Saturday, 24 January 2015

Do Feed the Writers (How to give feedback)

Feedback is vital for writers.  Like real food, feedback helps you grow.  The difficult question for people is how to deliver it.   A few days ago I saw a Facebook post asking advice on what to do when you don't like a friend's book.  Shortly after that, the topic came up at a SpecFicNZ get together.  It's a tricky thing - how do we give feedback in a way that is constructive and respectful?  A while back I wrote a blog post about getting negative or nasty feedback as a writer so it seems only fair to write one about how to deliver it.

The writer menagerie is full of delicate little creatures, all banging away at our keyboards like monkeys at a typewriter hoping to turn out Shakespeare.  It's very difficult to spot your own mistakes in the work and getting a fresh viewpoint from someone you trust is incredibly helpful. Feeding the writer-monkeys helps them get closer to their goals but you don't want to descend into an all out poo-flinging fest.  What you give them has to be nutritious.

Fill the order
If you're giving feedback, why are you doing so?  Was it asked for?  If so, what kind of feedback was asked for?  If you're giving feedback for the sake of saying "this stinks" then congratulations you're being a troll.  If you're trying to be helpful and constructive, then think about how you deliver that.

Add a little sugar
Mary Poppins was right - a spoonful of sugar does help the medicine go down.  Especially when that medicine is a critique of an artistic endeavour you've put your heart and soul into.  So if you want your critique to be heard, it makes sense to find something positive to say along with the suggestions for improvement.  Not to mention that it shows a respect for human dignity.  You don't want to be the literary equivalent of the bully parent yelling at their kid in little league about everything they're doing wrong.  You want to be the coach who praises achievement as well as helping to improve.
Nothing makes a writer happier than hearing good things about their work.  Find something good to say - no matter how small -  and mix it in with your other feedback.

Recognise your own tastes
Me, I like chocolate.  My partner likes salty chips.  That doesn't mean one is better than the other. 
The same is true for writing style.  When giving feedback, it's important to be aware of what actually needs to be improved and what is simply a factor of your own preferences.  You can state what you would like to change due to your preference but recognise and be open about why you want it changed.  There's a huge difference between saying "I don't like this story because it's not my sort of thing" vs "This is a bad piece of writing."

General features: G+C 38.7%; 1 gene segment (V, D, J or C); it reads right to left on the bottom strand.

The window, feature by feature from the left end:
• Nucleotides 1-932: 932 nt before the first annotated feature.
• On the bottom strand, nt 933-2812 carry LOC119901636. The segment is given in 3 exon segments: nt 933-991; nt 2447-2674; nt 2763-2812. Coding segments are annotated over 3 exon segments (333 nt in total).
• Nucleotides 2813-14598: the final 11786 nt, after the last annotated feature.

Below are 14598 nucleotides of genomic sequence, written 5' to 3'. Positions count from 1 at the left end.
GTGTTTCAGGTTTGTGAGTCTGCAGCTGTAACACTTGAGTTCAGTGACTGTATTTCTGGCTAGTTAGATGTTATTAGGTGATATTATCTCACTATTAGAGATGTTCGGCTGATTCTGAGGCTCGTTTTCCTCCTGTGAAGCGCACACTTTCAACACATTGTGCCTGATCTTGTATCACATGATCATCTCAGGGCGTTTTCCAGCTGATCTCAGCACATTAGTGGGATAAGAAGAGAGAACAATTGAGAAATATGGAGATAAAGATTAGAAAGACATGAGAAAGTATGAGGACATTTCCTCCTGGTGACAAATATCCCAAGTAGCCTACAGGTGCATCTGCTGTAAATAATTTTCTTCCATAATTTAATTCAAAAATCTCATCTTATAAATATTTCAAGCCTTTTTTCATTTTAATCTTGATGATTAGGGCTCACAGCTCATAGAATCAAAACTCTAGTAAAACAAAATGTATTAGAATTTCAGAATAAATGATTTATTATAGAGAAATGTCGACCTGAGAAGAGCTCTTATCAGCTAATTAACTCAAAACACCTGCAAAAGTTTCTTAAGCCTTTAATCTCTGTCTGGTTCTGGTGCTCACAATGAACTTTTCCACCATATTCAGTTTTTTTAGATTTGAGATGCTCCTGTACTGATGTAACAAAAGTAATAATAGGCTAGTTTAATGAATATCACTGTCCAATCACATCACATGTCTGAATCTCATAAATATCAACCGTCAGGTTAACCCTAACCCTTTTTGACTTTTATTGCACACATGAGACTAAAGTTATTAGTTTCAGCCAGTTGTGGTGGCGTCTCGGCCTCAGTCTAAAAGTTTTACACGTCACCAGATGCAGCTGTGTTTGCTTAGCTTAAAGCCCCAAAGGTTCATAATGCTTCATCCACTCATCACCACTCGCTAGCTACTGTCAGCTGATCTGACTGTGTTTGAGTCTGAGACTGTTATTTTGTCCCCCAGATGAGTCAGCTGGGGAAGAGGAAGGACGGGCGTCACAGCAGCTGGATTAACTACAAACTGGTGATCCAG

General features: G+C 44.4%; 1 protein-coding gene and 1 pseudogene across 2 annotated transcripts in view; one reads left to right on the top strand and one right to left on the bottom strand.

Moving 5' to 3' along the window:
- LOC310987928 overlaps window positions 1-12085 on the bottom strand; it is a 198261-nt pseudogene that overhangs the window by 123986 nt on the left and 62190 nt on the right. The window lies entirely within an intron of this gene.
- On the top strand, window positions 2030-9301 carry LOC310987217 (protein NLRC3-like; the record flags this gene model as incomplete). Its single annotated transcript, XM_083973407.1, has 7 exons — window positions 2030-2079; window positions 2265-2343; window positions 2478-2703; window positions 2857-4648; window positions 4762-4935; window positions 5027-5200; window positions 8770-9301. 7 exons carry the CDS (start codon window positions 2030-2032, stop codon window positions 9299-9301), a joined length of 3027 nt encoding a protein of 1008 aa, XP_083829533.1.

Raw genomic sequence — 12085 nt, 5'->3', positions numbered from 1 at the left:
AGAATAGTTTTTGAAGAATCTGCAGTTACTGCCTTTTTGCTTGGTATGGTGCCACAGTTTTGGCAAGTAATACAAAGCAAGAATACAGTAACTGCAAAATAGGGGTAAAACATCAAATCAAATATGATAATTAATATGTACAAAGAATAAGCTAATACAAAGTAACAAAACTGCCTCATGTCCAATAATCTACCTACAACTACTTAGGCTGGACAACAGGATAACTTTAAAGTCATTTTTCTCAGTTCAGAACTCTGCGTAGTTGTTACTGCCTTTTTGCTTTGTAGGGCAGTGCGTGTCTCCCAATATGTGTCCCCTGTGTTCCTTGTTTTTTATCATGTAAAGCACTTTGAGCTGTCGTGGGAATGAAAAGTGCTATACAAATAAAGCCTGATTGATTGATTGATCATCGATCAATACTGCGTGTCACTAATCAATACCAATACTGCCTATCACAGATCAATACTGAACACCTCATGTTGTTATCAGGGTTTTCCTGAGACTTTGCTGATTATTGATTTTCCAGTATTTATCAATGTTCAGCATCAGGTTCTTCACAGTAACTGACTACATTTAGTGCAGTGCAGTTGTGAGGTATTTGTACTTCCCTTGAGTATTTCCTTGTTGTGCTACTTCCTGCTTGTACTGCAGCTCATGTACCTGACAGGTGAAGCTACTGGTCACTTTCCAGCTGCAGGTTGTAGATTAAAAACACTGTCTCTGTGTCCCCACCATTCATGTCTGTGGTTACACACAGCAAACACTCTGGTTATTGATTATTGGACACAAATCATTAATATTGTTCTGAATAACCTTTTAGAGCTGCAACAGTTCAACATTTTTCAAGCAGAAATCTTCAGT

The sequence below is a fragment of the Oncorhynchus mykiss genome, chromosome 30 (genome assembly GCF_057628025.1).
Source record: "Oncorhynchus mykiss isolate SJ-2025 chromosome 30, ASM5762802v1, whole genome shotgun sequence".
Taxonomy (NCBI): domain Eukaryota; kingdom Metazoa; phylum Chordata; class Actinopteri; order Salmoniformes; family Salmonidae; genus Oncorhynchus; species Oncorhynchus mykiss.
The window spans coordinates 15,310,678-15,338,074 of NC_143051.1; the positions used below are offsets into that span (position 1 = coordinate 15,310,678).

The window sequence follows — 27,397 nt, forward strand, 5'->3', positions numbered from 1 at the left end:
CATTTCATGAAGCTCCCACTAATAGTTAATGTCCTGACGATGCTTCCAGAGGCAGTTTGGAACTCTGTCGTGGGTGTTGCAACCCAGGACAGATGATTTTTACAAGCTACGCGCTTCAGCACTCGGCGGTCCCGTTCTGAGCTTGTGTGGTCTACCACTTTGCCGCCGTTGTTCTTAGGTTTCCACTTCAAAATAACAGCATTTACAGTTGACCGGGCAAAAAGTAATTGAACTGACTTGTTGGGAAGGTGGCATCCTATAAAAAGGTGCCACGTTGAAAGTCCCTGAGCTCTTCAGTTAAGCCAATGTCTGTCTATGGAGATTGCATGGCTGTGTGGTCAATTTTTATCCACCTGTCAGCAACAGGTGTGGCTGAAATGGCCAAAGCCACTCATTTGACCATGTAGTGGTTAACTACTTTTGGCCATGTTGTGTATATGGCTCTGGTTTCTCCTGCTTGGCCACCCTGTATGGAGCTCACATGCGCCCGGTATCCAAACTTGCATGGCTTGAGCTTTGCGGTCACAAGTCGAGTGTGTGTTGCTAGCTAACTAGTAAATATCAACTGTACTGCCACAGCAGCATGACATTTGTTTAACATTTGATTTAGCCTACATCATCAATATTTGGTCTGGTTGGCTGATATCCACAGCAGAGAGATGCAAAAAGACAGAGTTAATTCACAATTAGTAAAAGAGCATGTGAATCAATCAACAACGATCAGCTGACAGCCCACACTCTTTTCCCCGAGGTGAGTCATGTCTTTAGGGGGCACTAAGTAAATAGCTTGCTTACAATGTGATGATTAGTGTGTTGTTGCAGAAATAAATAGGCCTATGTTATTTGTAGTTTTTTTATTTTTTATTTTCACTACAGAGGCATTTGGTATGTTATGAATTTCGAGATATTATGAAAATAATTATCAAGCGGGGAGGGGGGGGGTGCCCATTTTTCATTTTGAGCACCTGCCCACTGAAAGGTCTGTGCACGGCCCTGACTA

Keep it about the work
Whatever feedback you give a writer needs to be about the work, not the person.  Remember that there is a person behind it who is deeply invested in the work but wants to make it better.  Personal comments about the writer do not help.  Focus on the work itself and what you like/dislike and what is good or needs to be improved. 

Be specific about the ingredients
A recipe with no clear instructions is no use at all.  Similarly, feedback without specifics is very little use to a writer.  Comments like "This sucks" or "badly written" are useless.  Be specific about what you don't like.  E.g. "The pace needs to be tighter and I found my attention wandering in the middle."  This gives the writer an understanding of the flaws and what to work on.  Even better would be a couple of suggestions for fixing the flaw - if you have them.

Taste test  it yourself
Before you send the feedback, take a moment to put yourself in the recipient's shoes.  How would it feel to have this feedback targeted at you?  Apply the Golden Rule - do unto others as you would have them do unto you.  Roughly translated - have your say, just don't be jerk about it!  

Remember you're only visiting the zoo
The writer owns the story.  Even if you think something should be changed, ultimately it is down to the writer whether they agree.  They may change it as a result of your feedback and suggestions, but they may not.  There's no need to be offended if they don't.

Writers want to improve their skills.  It's how they bring their visions to life.  Feedback helps them do this and giving feedback is a skill as well.  Keeping these things in mind will help you deliver it in a helpful way.  Please...DO feed(back) the writers!

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